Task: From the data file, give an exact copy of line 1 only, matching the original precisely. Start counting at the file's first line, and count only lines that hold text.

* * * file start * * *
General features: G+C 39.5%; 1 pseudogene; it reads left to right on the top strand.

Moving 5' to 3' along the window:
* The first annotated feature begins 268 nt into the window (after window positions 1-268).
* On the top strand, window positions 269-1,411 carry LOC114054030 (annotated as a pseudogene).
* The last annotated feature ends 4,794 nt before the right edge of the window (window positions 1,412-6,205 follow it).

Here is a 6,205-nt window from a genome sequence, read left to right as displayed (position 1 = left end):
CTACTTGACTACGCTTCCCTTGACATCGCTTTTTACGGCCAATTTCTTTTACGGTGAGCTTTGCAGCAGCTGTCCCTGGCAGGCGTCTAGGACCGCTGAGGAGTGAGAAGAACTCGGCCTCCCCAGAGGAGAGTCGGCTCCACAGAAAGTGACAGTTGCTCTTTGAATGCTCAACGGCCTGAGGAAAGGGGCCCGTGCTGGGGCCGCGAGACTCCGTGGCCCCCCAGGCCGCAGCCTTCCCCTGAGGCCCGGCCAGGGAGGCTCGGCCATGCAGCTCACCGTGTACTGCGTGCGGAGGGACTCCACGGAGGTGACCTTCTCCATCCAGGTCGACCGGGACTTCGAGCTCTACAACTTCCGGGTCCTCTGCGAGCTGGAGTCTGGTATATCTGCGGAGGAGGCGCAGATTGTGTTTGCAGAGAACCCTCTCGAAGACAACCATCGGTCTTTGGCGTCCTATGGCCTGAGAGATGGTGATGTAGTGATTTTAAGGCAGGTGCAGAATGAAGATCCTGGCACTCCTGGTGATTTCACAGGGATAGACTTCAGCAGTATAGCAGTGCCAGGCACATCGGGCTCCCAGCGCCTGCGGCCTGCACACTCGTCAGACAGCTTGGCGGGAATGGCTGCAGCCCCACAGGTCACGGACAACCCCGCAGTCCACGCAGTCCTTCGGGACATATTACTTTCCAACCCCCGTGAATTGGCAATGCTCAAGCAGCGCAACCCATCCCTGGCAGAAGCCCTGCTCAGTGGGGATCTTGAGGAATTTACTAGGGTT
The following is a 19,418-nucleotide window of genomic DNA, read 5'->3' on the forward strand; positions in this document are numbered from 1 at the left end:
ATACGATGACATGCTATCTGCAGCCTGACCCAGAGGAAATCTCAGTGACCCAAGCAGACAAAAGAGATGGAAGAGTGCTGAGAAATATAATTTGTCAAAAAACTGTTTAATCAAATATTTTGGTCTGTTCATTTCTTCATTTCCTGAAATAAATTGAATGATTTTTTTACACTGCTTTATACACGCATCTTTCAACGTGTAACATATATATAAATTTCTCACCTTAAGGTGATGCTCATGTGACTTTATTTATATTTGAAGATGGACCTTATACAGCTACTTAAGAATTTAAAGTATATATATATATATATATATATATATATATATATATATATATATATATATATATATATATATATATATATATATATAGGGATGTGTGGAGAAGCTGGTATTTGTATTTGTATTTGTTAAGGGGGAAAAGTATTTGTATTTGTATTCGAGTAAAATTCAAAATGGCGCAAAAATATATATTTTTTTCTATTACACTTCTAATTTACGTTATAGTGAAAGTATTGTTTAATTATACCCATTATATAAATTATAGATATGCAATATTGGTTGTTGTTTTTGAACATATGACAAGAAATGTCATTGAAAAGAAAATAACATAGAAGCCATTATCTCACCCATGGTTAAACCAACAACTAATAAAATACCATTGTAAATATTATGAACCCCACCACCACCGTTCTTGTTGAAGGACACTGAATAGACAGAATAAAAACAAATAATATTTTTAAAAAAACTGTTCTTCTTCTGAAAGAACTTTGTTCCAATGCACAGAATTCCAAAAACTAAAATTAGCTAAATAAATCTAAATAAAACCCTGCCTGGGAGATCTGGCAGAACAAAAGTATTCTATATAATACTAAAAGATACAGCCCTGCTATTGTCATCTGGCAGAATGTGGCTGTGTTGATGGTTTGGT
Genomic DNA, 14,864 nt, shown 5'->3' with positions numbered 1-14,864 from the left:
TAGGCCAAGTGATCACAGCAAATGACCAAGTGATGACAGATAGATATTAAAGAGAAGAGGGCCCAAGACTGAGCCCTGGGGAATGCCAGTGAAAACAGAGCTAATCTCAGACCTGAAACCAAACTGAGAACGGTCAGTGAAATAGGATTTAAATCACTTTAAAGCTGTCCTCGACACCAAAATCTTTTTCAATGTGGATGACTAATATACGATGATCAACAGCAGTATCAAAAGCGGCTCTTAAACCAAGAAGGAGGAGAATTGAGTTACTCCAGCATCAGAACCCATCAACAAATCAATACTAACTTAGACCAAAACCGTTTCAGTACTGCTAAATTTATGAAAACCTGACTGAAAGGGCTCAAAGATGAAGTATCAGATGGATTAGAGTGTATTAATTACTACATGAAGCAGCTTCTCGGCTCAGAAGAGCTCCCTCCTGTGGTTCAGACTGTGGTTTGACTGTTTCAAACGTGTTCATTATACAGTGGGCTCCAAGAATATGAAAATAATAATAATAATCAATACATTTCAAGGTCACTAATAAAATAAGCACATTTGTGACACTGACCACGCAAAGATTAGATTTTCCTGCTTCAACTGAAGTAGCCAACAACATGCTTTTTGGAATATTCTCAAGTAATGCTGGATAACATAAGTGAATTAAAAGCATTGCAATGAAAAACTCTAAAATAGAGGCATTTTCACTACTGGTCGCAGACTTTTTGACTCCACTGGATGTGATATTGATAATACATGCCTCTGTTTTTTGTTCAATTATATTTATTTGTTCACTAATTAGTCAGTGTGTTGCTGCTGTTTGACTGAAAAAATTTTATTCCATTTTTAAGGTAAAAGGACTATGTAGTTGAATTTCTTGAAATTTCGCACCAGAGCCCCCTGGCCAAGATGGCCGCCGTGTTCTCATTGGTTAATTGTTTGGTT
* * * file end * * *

General features: G+C 39.5%; 1 pseudogene; it reads left to right on the top strand.